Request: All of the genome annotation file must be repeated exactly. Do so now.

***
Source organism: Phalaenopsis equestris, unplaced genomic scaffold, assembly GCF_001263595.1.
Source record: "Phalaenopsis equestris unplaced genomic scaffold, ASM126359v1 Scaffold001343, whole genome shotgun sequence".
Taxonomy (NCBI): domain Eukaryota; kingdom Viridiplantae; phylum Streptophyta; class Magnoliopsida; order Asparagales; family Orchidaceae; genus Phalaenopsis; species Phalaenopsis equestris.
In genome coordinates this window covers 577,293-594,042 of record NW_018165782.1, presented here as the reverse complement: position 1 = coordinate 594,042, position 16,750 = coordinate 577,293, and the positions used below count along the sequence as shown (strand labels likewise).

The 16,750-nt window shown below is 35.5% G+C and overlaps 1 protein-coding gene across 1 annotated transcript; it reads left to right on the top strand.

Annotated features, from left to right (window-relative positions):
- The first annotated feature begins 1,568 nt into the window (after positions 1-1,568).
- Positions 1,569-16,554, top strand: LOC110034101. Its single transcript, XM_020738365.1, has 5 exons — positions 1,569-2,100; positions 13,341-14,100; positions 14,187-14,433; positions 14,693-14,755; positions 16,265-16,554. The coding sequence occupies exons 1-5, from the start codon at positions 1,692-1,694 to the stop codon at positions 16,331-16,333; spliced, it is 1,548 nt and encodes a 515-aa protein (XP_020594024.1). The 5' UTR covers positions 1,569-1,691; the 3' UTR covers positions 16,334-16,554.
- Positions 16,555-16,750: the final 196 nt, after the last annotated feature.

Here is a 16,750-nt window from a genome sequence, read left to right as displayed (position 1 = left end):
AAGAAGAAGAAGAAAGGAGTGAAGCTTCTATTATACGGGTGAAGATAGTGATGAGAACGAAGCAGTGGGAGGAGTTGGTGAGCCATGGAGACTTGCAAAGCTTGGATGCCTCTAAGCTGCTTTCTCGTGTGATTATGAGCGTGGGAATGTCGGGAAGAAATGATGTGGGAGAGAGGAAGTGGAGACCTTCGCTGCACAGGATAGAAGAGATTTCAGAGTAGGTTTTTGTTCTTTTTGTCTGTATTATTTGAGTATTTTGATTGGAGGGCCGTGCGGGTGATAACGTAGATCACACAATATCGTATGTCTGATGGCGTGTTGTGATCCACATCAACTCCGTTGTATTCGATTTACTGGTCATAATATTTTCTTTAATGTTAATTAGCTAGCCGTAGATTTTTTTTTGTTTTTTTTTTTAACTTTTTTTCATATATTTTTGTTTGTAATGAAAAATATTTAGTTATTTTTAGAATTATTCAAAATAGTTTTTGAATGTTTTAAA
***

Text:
Source organism: Phalaenopsis equestris, unplaced genomic scaffold, assembly GCF_001263595.1.
Source record: "Phalaenopsis equestris unplaced genomic scaffold, ASM126359v1 Scaffold001343, whole genome shotgun sequence".
Taxonomy (NCBI): domain Eukaryota; kingdom Viridiplantae; phylum Streptophyta; class Magnoliopsida; order Asparagales; family Orchidaceae; genus Phalaenopsis; species Phalaenopsis equestris.
In genome coordinates this window covers 577,293-594,042 of record NW_018165782.1, presented here as the reverse complement: position 1 = coordinate 594,042, position 16,750 = coordinate 577,293, and the positions used below count along the sequence as shown (strand labels likewise).

The 16,750-nt window shown below is 35.5% G+C and overlaps 1 protein-coding gene across 1 annotated transcript; it reads left to right on the top strand.

Annotated features, from left to right (window-relative positions):
- The first annotated feature begins 1,568 nt into the window (after positions 1-1,568).
- Positions 1,569-16,554, top strand: LOC110034101. Its single transcript, XM_020738365.1, has 5 exons — positions 1,569-2,100; positions 13,341-14,100; positions 14,187-14,433; positions 14,693-14,755; positions 16,265-16,554. The coding sequence occupies exons 1-5, from the start codon at positions 1,692-1,694 to the stop codon at positions 16,331-16,333; spliced, it is 1,548 nt and encodes a 515-aa protein (XP_020594024.1). The 5' UTR covers positions 1,569-1,691; the 3' UTR covers positions 16,334-16,554.
- Positions 16,555-16,750: the final 196 nt, after the last annotated feature.

Here is a 16,750-nt window from a genome sequence, read left to right as displayed (position 1 = left end):
AAGAAGAAGAAGAAAGGAGTGAAGCTTCTATTATACGGGTGAAGATAGTGATGAGAACGAAGCAGTGGGAGGAGTTGGTGAGCCATGGAGACTTGCAAAGCTTGGATGCCTCTAAGCTGCTTTCTCGTGTGATTATGAGCGTGGGAATGTCGGGAAGAAATGATGTGGGAGAGAGGAAGTGGAGACCTTCGCTGCACAGGATAGAAGAGATTTCAGAGTAGGTTTTTGTTCTTTTTGTCTGTATTATTTGAGTATTTTGATTGGAGGGCCGTGCGGGTGATAACGTAGATCACACAATATCGTATGTCTGATGGCGTGTTGTGATCCACATCAACTCCGTTGTATTCGATTTACTGGTCATAATATTTTCTTTAATGTTAATTAGCTAGCCGTAGATTTTTTTTTGTTTTTTTTTTTAACTTTTTTTCATATATTTTTGTTTGTAATGAAAAATATTTAGTTATTTTTAGAATTATTCAAAATAGTTTTTGAATGTTTTAAA